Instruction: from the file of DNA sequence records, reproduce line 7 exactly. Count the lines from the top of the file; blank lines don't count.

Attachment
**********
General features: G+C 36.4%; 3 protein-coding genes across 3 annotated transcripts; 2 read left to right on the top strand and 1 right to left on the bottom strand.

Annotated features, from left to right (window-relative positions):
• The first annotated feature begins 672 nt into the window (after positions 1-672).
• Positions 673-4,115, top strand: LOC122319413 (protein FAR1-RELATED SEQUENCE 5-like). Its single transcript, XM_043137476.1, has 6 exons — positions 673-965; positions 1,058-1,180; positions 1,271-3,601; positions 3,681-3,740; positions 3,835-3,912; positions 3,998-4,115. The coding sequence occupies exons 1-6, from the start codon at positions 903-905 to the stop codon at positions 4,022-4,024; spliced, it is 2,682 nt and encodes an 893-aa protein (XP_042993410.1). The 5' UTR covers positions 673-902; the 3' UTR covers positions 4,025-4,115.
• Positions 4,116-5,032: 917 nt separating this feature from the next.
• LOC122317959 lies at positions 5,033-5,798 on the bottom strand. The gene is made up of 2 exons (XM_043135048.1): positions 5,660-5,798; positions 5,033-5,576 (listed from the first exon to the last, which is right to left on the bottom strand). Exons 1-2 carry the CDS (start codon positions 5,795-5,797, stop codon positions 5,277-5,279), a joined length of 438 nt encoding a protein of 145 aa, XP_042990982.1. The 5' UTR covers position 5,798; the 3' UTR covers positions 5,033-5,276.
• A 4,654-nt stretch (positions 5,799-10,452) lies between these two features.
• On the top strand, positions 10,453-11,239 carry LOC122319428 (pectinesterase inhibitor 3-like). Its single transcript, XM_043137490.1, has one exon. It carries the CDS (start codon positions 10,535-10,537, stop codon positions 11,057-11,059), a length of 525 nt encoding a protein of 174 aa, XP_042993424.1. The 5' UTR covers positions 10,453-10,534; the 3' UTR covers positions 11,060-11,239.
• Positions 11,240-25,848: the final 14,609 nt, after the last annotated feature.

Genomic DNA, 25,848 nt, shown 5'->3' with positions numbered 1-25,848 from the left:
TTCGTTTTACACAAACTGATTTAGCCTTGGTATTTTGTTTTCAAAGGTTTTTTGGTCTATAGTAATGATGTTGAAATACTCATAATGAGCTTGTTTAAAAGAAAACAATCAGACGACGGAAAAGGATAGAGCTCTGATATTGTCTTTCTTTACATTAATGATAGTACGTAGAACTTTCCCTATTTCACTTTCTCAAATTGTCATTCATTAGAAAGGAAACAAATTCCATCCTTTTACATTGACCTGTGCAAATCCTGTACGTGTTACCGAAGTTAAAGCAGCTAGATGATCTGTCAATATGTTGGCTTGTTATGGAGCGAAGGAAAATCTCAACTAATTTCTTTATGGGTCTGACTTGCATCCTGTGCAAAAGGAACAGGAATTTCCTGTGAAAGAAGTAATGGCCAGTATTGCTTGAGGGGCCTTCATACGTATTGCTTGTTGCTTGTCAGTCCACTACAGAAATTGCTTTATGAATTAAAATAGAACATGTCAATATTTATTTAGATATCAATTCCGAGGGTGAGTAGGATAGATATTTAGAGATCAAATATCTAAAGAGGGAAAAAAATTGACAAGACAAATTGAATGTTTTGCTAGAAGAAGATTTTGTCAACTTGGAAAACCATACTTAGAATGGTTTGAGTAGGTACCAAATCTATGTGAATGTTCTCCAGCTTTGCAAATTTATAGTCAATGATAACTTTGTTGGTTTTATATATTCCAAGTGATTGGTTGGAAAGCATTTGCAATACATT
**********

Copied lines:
• A 4,654-nt stretch (positions 5,799-10,452) lies between these two features.